Working to prevent this silo of information and knowledge from sitting in just one group, she shares that the opportunity to get key information over to the other side and build upon it, as well as stitching together and creating fusion teams, are probably the most highly anticipated abilities their customers are seeking.
But with the growing fears of technology taking over jobs and removing the need to recruit human employees, the question of whether low-code and no-code can take away developers’ jobs altogether, is a pertinent one.
Responding to this, Couderc says: “It’s a real question. But is it still a question since ChatGPT, where an AI solution can literally create an application from scratch and make it work without any knowledge in developing, so I think that may be an evolution.”
Couderc reiterates that low-code is not a new way of developing applications but one that still implies a strong experience in coding. If you want to develop a low-code application, he believes that this will only become a way for developers to simplify work and become more efficient in everyday tasks.
“And the next generation of developers will be competent in using AI in the everyday world to create content, but it’s always the same thing. You can have the most powerful tool like ChatGPT to create a code and you’ll always need to have a human check in the end if you want to ensure that there are no functional errors,” Couderc says.
Nurturing future talent with automation
As part of its social impact work, AA has partnered with the World Economic Forum (WEF) to help drive digital inclusion in underserved communities while helping develop the skills of young people interested in technology that they need to succeed in the field.
Supporting the idea that a more equitable, wealth-balanced society requires better skilling, so people with little opportunity can access well-paying work, AA is offering free training paths to such young people from the US, the Indian subcontinent and Africa.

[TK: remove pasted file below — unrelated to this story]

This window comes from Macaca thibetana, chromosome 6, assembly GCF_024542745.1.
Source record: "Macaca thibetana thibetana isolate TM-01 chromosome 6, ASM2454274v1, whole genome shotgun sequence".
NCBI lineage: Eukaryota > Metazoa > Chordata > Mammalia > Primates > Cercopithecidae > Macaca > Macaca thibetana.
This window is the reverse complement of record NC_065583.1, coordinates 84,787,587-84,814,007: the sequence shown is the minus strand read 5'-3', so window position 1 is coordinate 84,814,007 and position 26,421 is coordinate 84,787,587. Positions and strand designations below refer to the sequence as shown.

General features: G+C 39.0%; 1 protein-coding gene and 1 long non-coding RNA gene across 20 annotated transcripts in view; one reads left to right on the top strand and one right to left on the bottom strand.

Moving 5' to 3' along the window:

The non-profits we collaborate with are harnessing these technologies to uplift society as a whole – Neeti Mehta Shukla, Automation Anywhere
For instance, the company is partnering with leriba.ai, an intelligent automation solutions, services and skills development company, with the goal of training a million African women in robotic process automation skills. This complements the vision of WEF’s “Reskilling Revolution”, which upped its goal, from reskilling one billion people, to more than half (1.6 billion) of the world’s workers, having already provided more than 350 million people with better skills, jobs and education.
“When non-profits embrace automation, we witness the profound impact it can have on human lives, often resulting in faster response times or lower operational costs, or both. As the world races towards intelligent automation and GenAI, the non-profits we collaborate with are harnessing these technologies to uplift society as a whole,” Neeti Mehta Shukla, social impact officer at AA, says.
But by helping nurture these skills and empower disadvantaged communities to grow their interest in tech, these initiatives also have the potential to strengthen the tech and automation industries in the long run. They can attract young talent, provide learning and bring the industry closer to the lives of young people from diverse backgrounds.
Without getting too stuck on the fears that AI and low-code could disrupt the industry beyond recognition and deprive people of jobs, it seems that as automation is becoming a more desirable component of modern organizations, the “work smarter, not harder” approach that low-code and no-code can offer would only appeal to a wider audience. Having said that, with the creativity and problem-solving skills of humans, joining young talent with shortcut tech approaches might be our best bet for the future of the industry.